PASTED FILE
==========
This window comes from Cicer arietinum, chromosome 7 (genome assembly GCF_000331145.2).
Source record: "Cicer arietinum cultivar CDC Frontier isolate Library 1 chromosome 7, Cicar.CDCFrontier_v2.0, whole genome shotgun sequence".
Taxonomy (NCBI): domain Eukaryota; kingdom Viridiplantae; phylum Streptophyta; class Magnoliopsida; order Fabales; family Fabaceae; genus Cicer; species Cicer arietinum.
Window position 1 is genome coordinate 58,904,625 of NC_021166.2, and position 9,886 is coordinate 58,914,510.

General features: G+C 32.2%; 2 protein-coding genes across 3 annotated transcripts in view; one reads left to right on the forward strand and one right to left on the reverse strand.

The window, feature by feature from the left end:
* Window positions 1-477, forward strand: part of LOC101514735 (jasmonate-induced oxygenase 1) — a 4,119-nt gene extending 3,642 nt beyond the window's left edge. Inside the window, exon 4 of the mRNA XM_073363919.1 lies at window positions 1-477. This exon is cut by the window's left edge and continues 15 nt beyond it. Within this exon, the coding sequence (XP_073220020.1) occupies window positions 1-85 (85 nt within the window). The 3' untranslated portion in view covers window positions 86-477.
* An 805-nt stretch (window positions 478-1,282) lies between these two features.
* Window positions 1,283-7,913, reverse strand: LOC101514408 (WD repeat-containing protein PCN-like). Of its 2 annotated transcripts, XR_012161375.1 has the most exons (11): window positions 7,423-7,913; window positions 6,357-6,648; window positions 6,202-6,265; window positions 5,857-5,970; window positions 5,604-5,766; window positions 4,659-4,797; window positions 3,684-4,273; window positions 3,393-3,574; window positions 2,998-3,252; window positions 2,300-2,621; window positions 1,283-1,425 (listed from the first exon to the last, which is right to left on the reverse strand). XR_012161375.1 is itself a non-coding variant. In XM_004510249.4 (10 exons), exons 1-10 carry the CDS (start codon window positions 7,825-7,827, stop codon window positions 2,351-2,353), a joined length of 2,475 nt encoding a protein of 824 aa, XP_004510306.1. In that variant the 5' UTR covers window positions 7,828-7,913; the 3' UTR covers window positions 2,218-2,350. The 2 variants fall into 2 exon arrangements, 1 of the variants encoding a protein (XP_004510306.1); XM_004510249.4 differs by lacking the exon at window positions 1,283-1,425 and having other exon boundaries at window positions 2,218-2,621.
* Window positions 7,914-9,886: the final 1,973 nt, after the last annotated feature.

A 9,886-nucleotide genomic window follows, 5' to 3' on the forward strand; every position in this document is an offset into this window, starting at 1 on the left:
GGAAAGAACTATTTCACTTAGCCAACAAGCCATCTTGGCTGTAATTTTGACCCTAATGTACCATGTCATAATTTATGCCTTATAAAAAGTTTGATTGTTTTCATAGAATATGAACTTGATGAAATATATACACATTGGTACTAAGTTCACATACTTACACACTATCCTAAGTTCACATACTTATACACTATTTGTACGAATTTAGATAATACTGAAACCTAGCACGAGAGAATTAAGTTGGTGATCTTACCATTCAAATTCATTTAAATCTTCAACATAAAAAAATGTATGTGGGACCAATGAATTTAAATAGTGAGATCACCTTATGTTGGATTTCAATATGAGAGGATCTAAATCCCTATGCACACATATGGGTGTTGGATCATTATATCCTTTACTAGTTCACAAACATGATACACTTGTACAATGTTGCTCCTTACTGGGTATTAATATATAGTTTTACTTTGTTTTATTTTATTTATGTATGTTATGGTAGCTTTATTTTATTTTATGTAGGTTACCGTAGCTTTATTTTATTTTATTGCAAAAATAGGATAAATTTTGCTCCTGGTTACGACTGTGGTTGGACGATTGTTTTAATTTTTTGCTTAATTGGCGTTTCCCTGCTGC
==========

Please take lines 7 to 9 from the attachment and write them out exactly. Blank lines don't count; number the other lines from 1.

* Window positions 1-477, forward strand: part of LOC101514735 (jasmonate-induced oxygenase 1) — a 4,119-nt gene extending 3,642 nt beyond the window's left edge. Inside the window, exon 4 of the mRNA XM_073363919.1 lies at window positions 1-477. This exon is cut by the window's left edge and continues 15 nt beyond it. Within this exon, the coding sequence (XP_073220020.1) occupies window positions 1-85 (85 nt within the window). The 3' untranslated portion in view covers window positions 86-477.
* An 805-nt stretch (window positions 478-1,282) lies between these two features.
* Window positions 1,283-7,913, reverse strand: LOC101514408 (WD repeat-containing protein PCN-like). Of its 2 annotated transcripts, XR_012161375.1 has the most exons (11): window positions 7,423-7,913; window positions 6,357-6,648; window positions 6,202-6,265; window positions 5,857-5,970; window positions 5,604-5,766; window positions 4,659-4,797; window positions 3,684-4,273; window positions 3,393-3,574; window positions 2,998-3,252; window positions 2,300-2,621; window positions 1,283-1,425 (listed from the first exon to the last, which is right to left on the reverse strand). XR_012161375.1 is itself a non-coding variant. In XM_004510249.4 (10 exons), exons 1-10 carry the CDS (start codon window positions 7,825-7,827, stop codon window positions 2,351-2,353), a joined length of 2,475 nt encoding a protein of 824 aa, XP_004510306.1. In that variant the 5' UTR covers window positions 7,828-7,913; the 3' UTR covers window positions 2,218-2,350. The 2 variants fall into 2 exon arrangements, 1 of the variants encoding a protein (XP_004510306.1); XM_004510249.4 differs by lacking the exon at window positions 1,283-1,425 and having other exon boundaries at window positions 2,218-2,621.